23. b) Worker Ethic • During a boom, worker ethic and wages may have become unrealistic. A good example here is the Community and Environmental Protection and Enhancement Program (CEPEP) which was introduced by the T&T government in 2002. Basically the program provides employment for unskilled and semi-skilled persons. The challenge with CEPEP, however, is that it needs to do more to equip workers with a greater stock of skills to enhance their long run employment prospects. As it stands the work is light and productivity is very low. During a downswing in commodity prices, there is the opportunity to target the restoration of worker ethic and any misalignment between worker productivity and wages may be corrected. The economy may also have realized a greater dependence on government handouts and transfers and subsidies and this may now be corrected. A decline in commodity prices gives government an adequate block of reasons to reduce its hand out mentality, and to promote a better work ethic amongst its population.

  24. Challenges during a commodity price downswing a) Public Perception • Meeting public expectations in terms of social handouts and cutting public expenditures in line with expected revenues is one of the main challenges that a commodity exporting economy may face in periods of declining commodity prices. This type of action may sprout social tensions. For the T&T economy, transfers and subsidies as a percentage of total GDP had a 88% degree of comovement with the trend in oil prices. Specifically whilst in 1994, transfers and subsidies as a percentage of GDP was 7.4%, this increased to 12.4% by 2008.

  25. b) Inflation • One would expect that during a recession the rate of inflation would decrease as the level of aggregate demand moves into deficit. However, during the first recession that engulfed the T&T economy in the time period 1983-1993, the average rate of inflation was 10%.

  26. c) Economic Growth • Economic growth can potentially be compromised. This was the case during the 1980s.

  27. d) Unemployment • For the T&T economy, there is an inverse relationship between the current account balance and the unemployment rate.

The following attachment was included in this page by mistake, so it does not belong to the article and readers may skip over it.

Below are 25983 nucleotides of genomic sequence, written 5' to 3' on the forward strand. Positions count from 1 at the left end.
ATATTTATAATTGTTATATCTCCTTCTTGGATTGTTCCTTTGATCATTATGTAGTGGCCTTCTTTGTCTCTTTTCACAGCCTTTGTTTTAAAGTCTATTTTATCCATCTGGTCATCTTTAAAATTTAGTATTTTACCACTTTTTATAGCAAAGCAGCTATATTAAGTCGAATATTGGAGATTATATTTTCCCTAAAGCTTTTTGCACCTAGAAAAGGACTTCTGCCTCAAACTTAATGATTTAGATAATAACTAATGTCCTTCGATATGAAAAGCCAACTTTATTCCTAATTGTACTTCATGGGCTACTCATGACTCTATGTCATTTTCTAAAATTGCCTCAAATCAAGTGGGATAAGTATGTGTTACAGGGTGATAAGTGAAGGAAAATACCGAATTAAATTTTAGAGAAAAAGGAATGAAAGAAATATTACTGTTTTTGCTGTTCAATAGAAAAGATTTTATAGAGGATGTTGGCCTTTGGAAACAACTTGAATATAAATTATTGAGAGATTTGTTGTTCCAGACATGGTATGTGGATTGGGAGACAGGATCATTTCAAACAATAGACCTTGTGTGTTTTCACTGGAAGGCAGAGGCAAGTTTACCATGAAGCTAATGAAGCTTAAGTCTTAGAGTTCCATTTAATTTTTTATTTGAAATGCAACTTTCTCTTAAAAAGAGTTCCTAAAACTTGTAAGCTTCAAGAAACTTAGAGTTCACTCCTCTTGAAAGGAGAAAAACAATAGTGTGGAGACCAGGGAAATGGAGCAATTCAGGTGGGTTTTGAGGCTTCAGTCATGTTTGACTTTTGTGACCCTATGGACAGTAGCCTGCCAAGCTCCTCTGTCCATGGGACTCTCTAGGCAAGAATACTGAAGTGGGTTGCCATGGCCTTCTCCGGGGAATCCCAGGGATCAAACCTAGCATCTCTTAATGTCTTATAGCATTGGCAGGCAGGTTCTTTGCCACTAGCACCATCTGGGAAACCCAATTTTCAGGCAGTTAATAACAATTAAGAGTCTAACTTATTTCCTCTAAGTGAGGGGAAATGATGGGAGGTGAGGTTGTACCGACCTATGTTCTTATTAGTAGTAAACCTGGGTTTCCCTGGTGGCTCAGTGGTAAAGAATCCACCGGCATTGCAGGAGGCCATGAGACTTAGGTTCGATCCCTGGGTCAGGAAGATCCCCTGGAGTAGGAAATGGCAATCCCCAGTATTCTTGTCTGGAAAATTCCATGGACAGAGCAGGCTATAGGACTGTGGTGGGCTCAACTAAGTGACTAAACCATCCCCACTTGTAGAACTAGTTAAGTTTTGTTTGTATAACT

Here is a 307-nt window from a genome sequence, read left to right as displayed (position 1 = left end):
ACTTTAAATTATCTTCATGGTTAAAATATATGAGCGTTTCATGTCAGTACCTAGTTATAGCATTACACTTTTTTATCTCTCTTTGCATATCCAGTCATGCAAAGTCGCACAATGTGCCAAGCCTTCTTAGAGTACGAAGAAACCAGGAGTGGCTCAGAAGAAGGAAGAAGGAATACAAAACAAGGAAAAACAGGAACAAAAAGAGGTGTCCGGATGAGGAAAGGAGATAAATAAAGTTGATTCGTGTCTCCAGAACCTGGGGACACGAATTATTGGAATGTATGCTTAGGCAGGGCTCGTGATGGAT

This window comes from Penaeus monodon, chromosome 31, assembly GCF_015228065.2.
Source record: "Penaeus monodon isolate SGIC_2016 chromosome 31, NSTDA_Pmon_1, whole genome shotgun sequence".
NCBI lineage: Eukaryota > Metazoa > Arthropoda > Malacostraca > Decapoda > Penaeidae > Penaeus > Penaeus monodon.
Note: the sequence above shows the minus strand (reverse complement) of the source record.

28. e) CAB and M/L Condition • One major challenge in oil abundant economies is there may arise the need to devalue the currency and this is sometimes done without a proper understanding of the Marshall - Lerner condition and whether that condition holds. Thus the T&T economy, in the midst of declining current and fiscal account deficits during the 1980s engaged a 33% devaluation of the T&T dollar in December 1985 and a further 15% devaluation in August 1988. In 1993 the T&T government floated its dollar and associated with this float was a 25% depreciation of the T&T dollar. Between 1985 and 1993 the T&T dollar therefore lost 54% of its value to the US$ and the current account balance moved from US$-105.3 to US$-107.8m.

  29. Minimizing oil price volatility effects on the macroeconomy a) SF and the Long term oil Price • When oil revenues are siphoned off into a SF this limits the extent of the volatility that is transmitted. Whilst a stabilization fund does exist in T&T it holds a mere US$3bn. Clearly then a critical policy adjustment is that the SF has to be complemented by a long run price of crude oil. Windfall prices should be defined as prices above this long term level, and relevant surpluses should be creamed off to a stabilization fund. To calculate a long term price of crude oil, one could possibly use a Hodrick Prescott filter and extract the long term trend component from the real oil price series and then smoothen it using some technique.

  30. b) Non Oil Balance • Another policy requirement for the T&T economy to consider is to enhance the resilience of its economy to oil price shocks. This model requires a strengthening of the economic base away from a narrow dependence on hydrocarbon based resources. This strategy can involve a clear non oil revenue based policy stance. The diversification of the asset base of the economy would require prudent management as the BT sector expands over time. In this regard the government planned industrial investments are welcome but these has to be founded on comparative advantage theory. The government has to be wary that its attempts at picking winners does not simply result in rent seeking and inefficiency. c) Governance Process • There is a need to strengthen the general governance process. The extent of corruption in the T&T economy has started to become too entrenched and there is need for a greater degree of public accountability. Recent empirical literature such as Collier (2007) have demonstrated that countries with strong institutions tend to be less affected by the resource curse than others. In 2001 T&T’s corruption perception index was 5.3, but by 2007 this had declined to 3.4, indicating a greater degree of corruption. A strong thrust must be made to review this situation.

  31. Thank you